Recaptured, he was beaten and sent back to the camp. The dead lay in their thousands. “One barracks the Germans were using to fill with dead bodies, hundreds of dead bodies. After work one evening, I decided that instead of going back to our sleeping area that I would crawl to the top of this mountain of bodies and find myself a horizontal place. There was a slot at the top where I could see what was happening outside. I slept there for five, six days; I don’t have any notion about how much time passed. It was bliss to sleep; quiet and beautiful. It was no problem sleeping on a bed of a hundred dead bodies. Otherwise, I wouldn’t have lasted.
“One day I awoke from my sleep to complete silence. I looked through the slot to see the camp was completely deserted. Suddenly through the main entrance, which I had in my view, drove a single jeep with four English officers that stopped in the middle of the square. I rolled down the hill of bodies like a log and then I felt like I was running but I must have been moving very, very slowly. I was, I think, one of the very first to reach the jeep, and you know those guys were looking at us like they were seeing aliens for the very first time. Like first contact.” He collapsed into the arms of an English officer.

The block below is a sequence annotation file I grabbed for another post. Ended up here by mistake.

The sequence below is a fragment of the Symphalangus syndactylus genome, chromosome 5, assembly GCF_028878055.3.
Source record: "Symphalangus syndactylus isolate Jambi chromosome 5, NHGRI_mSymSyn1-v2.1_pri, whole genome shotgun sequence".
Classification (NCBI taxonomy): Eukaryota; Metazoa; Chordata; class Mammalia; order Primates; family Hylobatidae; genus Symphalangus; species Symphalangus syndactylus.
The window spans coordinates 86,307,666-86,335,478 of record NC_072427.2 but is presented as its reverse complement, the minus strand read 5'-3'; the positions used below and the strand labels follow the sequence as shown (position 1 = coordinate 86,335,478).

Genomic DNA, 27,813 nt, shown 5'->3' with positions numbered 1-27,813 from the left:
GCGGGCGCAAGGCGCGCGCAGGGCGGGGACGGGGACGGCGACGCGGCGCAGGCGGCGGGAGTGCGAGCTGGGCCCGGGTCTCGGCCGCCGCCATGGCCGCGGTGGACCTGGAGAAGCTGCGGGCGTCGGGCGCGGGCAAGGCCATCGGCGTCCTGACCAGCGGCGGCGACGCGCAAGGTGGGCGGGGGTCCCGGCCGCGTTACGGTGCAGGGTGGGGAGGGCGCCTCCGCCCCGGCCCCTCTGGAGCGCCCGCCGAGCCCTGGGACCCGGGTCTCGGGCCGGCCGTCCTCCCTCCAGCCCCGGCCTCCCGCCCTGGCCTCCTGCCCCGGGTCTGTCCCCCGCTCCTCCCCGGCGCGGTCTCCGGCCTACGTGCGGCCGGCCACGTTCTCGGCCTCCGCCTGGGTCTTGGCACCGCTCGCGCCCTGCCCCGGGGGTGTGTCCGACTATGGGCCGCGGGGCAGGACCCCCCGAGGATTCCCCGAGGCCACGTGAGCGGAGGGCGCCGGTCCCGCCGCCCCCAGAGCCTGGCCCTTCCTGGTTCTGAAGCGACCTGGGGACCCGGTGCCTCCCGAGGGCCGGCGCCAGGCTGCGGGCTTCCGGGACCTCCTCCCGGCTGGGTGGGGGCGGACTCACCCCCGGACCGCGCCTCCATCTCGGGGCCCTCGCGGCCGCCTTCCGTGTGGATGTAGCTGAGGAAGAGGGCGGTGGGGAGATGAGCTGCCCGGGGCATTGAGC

Moscovich was deathly ill. By the time that English officer caught up with him again, in a local hospital, he looked unlikely to survive. So the officer found a German doctor and frog-marched him to Ivan’s bedside. The Englishman pointed his revolver at the terrified doctor’s head and said, “If this patient dies here, you die here.”
Ivan Moscovich did not die – nor, at that point, did the German doctor. Ivan was transferred to a Red Cross hospital in a small town in Sweden – a town so boring, he now swears, that the local newspaper actually ran daily updates on Ivan’s weight gain for lack of more interesting scoops. Ivan describes his slow recovery as matter-of-factly as everything else.